Pizza Hut co-founder Frank Carney dead at 82

Pizza Hut co-founder Frank Carney dies at age 82

WICHITA, Kan. — Frank Carney, who co-founded Pizza Hut with his brother in Wichita, Kansas died Wednesday from pneumonia, his wife confirmed. He was 82.

Carney died at 4:30 a.m. at an assisted living center in Wichita, his wife, Janie Carney, told The Wichita Eagle. Frank Carney had recently recovered from COVID-19 but had Alzheimer’s disease for more than a decade, the newspaper reported.

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Frank Carney was a 19-year-old student at Wichita State University when he and his brother Dan Carney, 26, borrowed $600 from their mother to start a pizza business in 1958 near the family’s Carney Market, the Eagle reported.

B&B’s was a beer and pizza place, and according to the Kansas Business Hall of Fame, the brothers franchised the first Pizza Hut in Topeka in 1960.

The business expanded until it became the world’s largest pizza chain, KSN reported.

The Carneys sold it in 1977 to PepsiCo for an estimated $310 million, the television station reported.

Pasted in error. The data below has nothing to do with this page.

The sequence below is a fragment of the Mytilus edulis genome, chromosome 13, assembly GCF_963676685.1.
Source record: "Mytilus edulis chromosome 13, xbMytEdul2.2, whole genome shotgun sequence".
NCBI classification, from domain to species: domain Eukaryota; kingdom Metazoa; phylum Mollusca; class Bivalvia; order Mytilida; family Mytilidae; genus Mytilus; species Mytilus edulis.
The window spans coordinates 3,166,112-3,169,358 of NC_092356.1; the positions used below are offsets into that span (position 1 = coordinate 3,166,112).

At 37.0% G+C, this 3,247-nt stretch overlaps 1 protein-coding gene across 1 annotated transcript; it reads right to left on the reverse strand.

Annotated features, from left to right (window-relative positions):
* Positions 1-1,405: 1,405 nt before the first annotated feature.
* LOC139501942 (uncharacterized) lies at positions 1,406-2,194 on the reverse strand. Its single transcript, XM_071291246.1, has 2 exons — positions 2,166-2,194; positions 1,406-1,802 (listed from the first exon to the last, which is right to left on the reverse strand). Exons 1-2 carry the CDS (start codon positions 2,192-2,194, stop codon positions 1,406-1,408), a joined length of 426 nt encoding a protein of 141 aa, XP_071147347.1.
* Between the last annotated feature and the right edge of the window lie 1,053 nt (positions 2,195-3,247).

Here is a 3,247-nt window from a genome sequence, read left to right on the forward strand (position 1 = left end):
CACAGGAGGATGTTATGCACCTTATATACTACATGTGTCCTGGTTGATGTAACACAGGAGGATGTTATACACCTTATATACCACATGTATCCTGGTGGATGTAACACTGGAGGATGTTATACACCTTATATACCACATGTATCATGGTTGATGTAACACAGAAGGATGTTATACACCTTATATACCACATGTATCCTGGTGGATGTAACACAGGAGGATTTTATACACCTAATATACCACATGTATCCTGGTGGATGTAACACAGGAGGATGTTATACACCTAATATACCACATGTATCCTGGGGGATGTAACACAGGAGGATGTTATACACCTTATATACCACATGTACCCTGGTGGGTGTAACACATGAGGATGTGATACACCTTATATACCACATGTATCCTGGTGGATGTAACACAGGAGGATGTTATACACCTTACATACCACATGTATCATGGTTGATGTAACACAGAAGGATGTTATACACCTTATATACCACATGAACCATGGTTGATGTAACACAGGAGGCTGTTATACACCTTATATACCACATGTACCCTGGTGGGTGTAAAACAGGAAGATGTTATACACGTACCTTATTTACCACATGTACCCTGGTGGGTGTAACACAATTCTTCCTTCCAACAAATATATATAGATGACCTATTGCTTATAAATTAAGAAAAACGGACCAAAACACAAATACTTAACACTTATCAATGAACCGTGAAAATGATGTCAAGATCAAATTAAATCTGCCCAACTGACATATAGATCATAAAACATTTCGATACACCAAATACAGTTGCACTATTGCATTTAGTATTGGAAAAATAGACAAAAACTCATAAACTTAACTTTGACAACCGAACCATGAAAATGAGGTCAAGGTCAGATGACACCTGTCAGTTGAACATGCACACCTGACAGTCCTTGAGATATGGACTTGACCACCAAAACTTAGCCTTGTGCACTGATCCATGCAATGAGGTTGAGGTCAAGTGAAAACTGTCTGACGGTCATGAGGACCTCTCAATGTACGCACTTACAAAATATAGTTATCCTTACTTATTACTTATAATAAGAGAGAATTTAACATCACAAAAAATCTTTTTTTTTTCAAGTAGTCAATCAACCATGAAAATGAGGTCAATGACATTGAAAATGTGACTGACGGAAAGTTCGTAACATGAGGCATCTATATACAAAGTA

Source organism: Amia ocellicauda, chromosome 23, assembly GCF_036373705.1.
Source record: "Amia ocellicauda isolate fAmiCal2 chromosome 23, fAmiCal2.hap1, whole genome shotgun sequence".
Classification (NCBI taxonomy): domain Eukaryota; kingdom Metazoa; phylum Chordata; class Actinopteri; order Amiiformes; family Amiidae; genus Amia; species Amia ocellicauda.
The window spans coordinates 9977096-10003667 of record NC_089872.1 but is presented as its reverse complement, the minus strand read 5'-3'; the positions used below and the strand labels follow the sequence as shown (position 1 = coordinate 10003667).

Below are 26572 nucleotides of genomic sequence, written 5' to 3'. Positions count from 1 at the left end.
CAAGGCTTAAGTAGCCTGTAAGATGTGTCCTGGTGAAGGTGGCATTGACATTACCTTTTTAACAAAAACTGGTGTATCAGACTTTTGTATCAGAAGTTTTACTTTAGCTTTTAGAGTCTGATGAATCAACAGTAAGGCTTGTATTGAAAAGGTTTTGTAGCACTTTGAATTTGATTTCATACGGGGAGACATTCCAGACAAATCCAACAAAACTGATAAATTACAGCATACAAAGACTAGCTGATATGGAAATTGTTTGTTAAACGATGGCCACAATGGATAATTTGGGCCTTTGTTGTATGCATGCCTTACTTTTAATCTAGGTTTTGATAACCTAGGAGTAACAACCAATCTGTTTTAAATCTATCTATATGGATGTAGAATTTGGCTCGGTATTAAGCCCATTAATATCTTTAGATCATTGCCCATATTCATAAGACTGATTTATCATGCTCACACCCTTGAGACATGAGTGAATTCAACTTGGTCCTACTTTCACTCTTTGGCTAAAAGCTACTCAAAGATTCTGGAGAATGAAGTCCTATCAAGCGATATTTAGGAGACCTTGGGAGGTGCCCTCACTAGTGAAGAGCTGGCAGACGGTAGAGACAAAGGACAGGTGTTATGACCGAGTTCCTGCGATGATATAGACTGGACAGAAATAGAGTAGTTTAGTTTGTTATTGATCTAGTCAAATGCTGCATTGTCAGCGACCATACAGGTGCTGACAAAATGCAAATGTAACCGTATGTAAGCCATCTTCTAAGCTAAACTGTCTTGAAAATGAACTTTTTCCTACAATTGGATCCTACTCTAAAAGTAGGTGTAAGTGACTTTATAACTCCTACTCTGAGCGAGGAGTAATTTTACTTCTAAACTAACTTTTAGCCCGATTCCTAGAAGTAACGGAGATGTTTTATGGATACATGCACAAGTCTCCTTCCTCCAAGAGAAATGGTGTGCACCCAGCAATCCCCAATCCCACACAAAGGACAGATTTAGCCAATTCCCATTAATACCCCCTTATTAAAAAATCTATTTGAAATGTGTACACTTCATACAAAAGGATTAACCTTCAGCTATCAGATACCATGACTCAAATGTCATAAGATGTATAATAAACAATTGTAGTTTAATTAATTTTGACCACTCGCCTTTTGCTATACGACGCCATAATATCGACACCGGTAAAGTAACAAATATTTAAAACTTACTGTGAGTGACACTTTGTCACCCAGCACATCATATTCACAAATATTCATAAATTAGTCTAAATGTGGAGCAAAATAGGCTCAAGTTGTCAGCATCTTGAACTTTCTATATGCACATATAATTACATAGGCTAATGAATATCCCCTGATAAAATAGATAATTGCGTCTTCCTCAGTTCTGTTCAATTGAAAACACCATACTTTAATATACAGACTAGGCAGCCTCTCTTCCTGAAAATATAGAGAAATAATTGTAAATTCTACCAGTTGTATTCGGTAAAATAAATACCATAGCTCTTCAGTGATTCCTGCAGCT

When PepsiCo decided to move the Pizza Hut headquarters from Wichita to Dallas in the 1990s, Frank Carney decided to take the Wichita Papa John’s market and compete against his friends and former business associates, the Eagle reported.

“Sorry guys: I found a better pizza,” he said in a national commercial, according to the Eagle.

“I called Papa John’s and said, ‘I want Wichita. Let’s do it,’” he told the newspaper.

Carney made his decision after visiting a Papa John’s in Memphis, Tennessee, and sampling its product, The Wall Street Journal reported in 1997.

“I thought, ‘Here comes the train again,’” Carney told the newspaper.

The Carney brothers were inducted into the Kansas Business Hall of Fame in 2003.

“The impact of Frank Carney’s entrepreneurship ... can be felt by anyone with an appreciation for the brand’s iconic red roofs and delicious pizzas,” a Pizza Hut spokesperson said in a statement. “His legacy will live on in big cities and small towns across the country and around the world, in restaurants that for decades have brought people together and serve as a testament to his vision for the brand and his success as a business leader.”

Carney was involved in other food companies, such as Western Sizzlin. He also dabbled in real estate, oil and gas, automotive, rental and recreational businesses before deciding to narrow his focus again.

“I woke up one day in 1988 with about 28 different things I was doing,” Carney told the Eagle in 1997. “That’s not my comfort level. That’s not where I do my best work.”